Symptoms are the patient’s complaints. They are highly subjective and amenable to suggestion and to alterations in the patient’s mood and other mental processes.
The first encounter between psychiatrist or therapist and patient (or client) is multi-phased. The mental health practitioner notes the patient’s history and administers or prescribes a physical examination to rule out certain medical conditions. Armed with the results,Guest Posting the diagnostician now observes the patient carefully and compiles lists of signs and symptoms, grouped into syndromes.
Symptoms are the patient’s complaints. They are highly subjective and amenable to suggestion and to alterations in the patient’s mood and other mental processes. Symptoms are no more than mere indications. Signs, on the other hand, are objective and measurable. Signs are evidence of the existence, stage, and extent of a pathological state. Headache is a symptom – short-sightedness (which may well be the cause of the headache) is a sign.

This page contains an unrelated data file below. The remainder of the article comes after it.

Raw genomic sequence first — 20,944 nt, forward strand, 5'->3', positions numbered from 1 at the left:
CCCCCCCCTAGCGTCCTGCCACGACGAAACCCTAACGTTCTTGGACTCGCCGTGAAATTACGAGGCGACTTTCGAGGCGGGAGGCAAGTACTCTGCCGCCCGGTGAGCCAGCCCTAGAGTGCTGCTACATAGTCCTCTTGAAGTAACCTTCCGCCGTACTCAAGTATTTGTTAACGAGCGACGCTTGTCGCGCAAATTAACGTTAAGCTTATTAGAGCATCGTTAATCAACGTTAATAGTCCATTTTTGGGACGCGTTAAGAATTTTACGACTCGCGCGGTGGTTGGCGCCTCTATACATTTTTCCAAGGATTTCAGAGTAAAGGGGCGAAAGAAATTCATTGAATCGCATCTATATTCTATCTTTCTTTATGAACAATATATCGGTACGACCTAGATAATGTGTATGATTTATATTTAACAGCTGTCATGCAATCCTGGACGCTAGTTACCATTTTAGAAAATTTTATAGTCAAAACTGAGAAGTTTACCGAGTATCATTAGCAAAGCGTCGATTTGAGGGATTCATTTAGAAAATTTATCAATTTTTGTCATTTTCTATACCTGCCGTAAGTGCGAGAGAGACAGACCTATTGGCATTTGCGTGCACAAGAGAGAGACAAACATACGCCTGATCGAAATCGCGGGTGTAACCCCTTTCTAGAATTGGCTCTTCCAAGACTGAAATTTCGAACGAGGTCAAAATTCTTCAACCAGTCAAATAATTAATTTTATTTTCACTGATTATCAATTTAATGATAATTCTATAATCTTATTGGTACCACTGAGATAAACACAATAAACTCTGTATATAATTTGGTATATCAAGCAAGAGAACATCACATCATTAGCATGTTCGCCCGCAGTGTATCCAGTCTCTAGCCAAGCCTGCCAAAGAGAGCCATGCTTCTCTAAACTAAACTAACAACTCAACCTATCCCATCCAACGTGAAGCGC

Here is a partial list of the most important signs and symptoms in alphabetical order:
We all experience emotions, but each and every one of us expresses them differently. Affect is HOW we express our innermost feelings and how other people observe and interpret our expressions. Affect is characterized by the type of emotion involved (sadness, happiness, anger, etc.) and by the intensity of its expression. Some people have flat affect: they maintain “poker faces”, monotonous, immobile, apparently unmoved. This is typical of the Schizoid Personality Disorder Others have blunted, constricted, or broad (healthy) affect. Patients with the dramatic (Cluster B) personality disorders – especially the Histrionic and the Borderline – have exaggerate and labile (changeable) affect. They are “drama queens”.